According to a Lake County historian, two passengers aboard the RMS Titanic had ties to the area. Both perished when the Titanic went down. Only 700 of the 2,200 passengers survived. The Lake County stories are just two of the real-life dramas that have come to light during the 100th anniversary of the loss of the Titanic. One story, about two young boys caught up in a custody dispute, caught our attention.
Move over, Jack and Rose. This story is more dramatic than anything we could imagine. The boys, age 2 and 4, were the last two passengers put on the last life boat that left the ship (collapsible D). Their father didn’t make it. The boys were the only children rescued without a parent or guardian.
When they reached the Carpathia, they could not identify themselves to anyone. They were French and neither spoke nor understood English. The press dubbed them the “Orphans of the Titanic.” A Frenchwoman cared for them while the press and authorities searched for family members.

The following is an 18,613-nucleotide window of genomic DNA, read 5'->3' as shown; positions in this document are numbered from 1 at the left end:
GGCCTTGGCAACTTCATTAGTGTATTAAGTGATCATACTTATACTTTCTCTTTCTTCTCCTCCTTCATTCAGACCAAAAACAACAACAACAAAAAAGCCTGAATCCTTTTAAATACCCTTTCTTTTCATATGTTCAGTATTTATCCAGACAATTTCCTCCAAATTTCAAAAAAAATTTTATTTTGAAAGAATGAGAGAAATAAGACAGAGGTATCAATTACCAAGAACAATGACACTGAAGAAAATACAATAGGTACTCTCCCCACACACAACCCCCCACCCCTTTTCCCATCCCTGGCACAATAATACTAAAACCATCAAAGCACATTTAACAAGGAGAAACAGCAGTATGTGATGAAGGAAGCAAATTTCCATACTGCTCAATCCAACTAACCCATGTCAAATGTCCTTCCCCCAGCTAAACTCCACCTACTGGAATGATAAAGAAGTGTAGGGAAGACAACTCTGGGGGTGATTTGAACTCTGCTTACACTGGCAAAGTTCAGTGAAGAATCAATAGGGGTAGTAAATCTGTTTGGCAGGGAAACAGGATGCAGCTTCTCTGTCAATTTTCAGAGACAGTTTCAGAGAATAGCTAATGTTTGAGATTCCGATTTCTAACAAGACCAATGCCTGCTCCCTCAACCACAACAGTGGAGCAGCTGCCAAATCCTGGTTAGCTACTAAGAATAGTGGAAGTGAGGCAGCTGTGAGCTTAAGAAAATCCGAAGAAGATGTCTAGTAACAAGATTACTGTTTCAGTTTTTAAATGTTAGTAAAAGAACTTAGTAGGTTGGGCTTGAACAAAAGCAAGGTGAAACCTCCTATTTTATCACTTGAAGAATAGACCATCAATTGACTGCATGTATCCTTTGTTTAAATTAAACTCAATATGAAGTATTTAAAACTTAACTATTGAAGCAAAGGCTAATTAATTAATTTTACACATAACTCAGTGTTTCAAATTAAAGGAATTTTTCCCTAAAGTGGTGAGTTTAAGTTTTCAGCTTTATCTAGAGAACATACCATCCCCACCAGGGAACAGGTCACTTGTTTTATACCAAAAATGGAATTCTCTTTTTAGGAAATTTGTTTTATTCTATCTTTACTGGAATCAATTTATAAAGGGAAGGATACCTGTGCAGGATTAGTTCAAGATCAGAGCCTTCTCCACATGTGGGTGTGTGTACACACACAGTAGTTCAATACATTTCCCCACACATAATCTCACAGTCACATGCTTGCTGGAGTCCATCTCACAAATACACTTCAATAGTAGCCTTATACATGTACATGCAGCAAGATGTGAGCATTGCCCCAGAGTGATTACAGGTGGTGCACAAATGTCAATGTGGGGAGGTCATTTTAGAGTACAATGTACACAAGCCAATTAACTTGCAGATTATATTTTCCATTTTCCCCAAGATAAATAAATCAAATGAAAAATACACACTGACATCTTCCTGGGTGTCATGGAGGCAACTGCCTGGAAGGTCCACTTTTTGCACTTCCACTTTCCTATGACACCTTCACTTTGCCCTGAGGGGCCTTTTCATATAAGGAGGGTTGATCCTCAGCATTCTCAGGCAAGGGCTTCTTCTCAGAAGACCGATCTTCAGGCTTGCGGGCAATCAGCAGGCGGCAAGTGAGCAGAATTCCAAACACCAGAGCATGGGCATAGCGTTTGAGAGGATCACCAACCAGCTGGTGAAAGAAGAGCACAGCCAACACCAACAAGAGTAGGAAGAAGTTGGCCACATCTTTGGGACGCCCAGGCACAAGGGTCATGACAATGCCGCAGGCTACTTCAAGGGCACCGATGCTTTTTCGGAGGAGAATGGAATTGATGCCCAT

It complicated matters enormously that their father had purchased tickets under a false name. He reportedly told his fellow passengers (in second class) that he was a widower heading to the U.S. to start a new life. He let the children out of his sight just once, for a poker game.
The truth was that their mother was alive. She lived in France at the time, and she had no idea her children were on the Titanic.
To be continued.
Source: The Daily Mail (UK), “The Titanic Orphans: Two brothers put on last lifeboat by father who died in disaster,” Kerry Mcqueeney, March 25, 2012